Wow! Okay, this BARELY fits the topic... but if there are any Monty Python fans out there, I just learned something interesting. There's a song they sing in a couple of sketches, I'd always wondered what it was. It's in the Mattress sketch, for one.
Well, as I was searching for something else (for the "Lyrics that Make You Cringe" thread), I found it! It's called Jerusalem, and it's by Emerson, Lake and Palmer.
It starts "And did those feet in ancient time,
Walk upon England's mountains green?
And was the Holy Lamb of God
on England's pleasant pastures seen?"

I thought it was either a hymn or an original song (because I though the first line was "And did those teeth..." :p

capacitor
05-25-2003, 02:34 AM
Alice's Restaurant--the melody was used at the '8' song on Sesame Street.

Muad'Dib
05-25-2003, 03:08 AM
Originally posted by Loneraven
There's Perpetuum Mobile by the Penguin Café Orchestra. A really great song that everyone's heard but no-one knows the name of.

Good Call! :cool: This is exactly the sort of song I was thinking of when I started this thread. I have heard this song dozens of times yet have never known, or even given thought to, the title.

Muad'Dib
05-25-2003, 03:26 AM
Originally posted by Marley23
Not only does nobody know the real name of the song, everybody hears that line and goes "Huh huhuh, stoned. He's talking about pot!" :p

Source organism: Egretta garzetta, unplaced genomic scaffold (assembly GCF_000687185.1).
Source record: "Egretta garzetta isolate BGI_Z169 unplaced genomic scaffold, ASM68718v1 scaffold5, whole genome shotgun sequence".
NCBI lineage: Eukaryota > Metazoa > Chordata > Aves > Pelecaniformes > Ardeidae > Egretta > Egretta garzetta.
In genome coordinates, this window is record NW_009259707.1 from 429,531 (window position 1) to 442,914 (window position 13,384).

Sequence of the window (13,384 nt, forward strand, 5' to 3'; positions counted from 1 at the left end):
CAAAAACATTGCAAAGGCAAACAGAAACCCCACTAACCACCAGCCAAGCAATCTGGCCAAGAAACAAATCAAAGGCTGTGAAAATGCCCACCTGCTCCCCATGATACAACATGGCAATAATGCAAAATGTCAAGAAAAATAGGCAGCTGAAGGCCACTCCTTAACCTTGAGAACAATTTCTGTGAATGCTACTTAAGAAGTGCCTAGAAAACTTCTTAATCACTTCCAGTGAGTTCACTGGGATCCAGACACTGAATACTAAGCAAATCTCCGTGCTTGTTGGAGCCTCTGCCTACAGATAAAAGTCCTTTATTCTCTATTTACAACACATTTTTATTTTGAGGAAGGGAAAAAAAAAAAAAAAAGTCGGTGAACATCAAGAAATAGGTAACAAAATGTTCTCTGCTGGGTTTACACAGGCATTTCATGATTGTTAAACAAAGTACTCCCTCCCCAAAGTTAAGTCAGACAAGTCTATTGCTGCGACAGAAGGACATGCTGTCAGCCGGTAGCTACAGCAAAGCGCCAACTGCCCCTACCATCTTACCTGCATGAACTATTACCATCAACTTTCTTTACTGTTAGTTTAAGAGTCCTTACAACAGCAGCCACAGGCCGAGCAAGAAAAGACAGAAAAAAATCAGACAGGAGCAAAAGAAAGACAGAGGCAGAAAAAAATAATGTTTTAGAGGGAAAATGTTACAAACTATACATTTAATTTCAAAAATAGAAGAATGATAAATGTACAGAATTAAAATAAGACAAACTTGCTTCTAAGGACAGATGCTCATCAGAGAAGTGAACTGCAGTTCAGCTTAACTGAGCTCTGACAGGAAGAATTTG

Actually, I always thought that he was singing about people getting hit with rocks. I thought that it was about remaining good-natured and upbeat when you are forced to go through life troubles and tribulations.

Kamino Neko
05-25-2003, 05:47 AM
Originally posted by Muad'Dib
Actually, I always thought that he was singing about people getting hit with rocks. I thought that it was about remaining good-natured and upbeat when you are forced to go through life troubles and tribulations.

Personally, I think Dylan had both meanings in mind when he wrote the song.

nineiron
05-25-2003, 06:09 AM
I only found out recently that "The Benny Hill Music" is called "Yackety Sax."

Fear Itself, going by your spelling, I'm thinking that it's the same classically-influenced intro that starts the band Extreme's "Play With Me." Does that help anyone identify it?

screech-owl
05-25-2003, 07:17 AM
Originally posted by Marley23
Wow! Okay, this BARELY fits the topic... but if there are any Monty Python fans out there, I just learned something interesting. There's a song they sing in a couple of sketches, I'd always wondered what it was. It's in the Mattress sketch, for one.
Well, as I was searching for something else (for the "Lyrics that Make You Cringe" thread), I found it! It's called Jerusalem, and it's by Emerson, Lake and Palmer.
It starts "And did those feet in ancient time,
Walk upon England's mountains green?
And was the Holy Lamb of God
on England's pleasant pastures seen?"

I thought it was either a hymn or an original song (because I though the first line was "And did those teeth..." :p

Actually, it is originally a poem (ca 1804) by William Blake (http://redflag.org.uk/frontline/six/06blake.html), melody added later (1916) by Charles Parry. ELP covered it on their album "Brain Salad Surgery".

William Blake - Rather an (http://geocities.com/nisetar/blake.html) interesting person (http://socialistworker.co.uk/1725/sw172520.htm).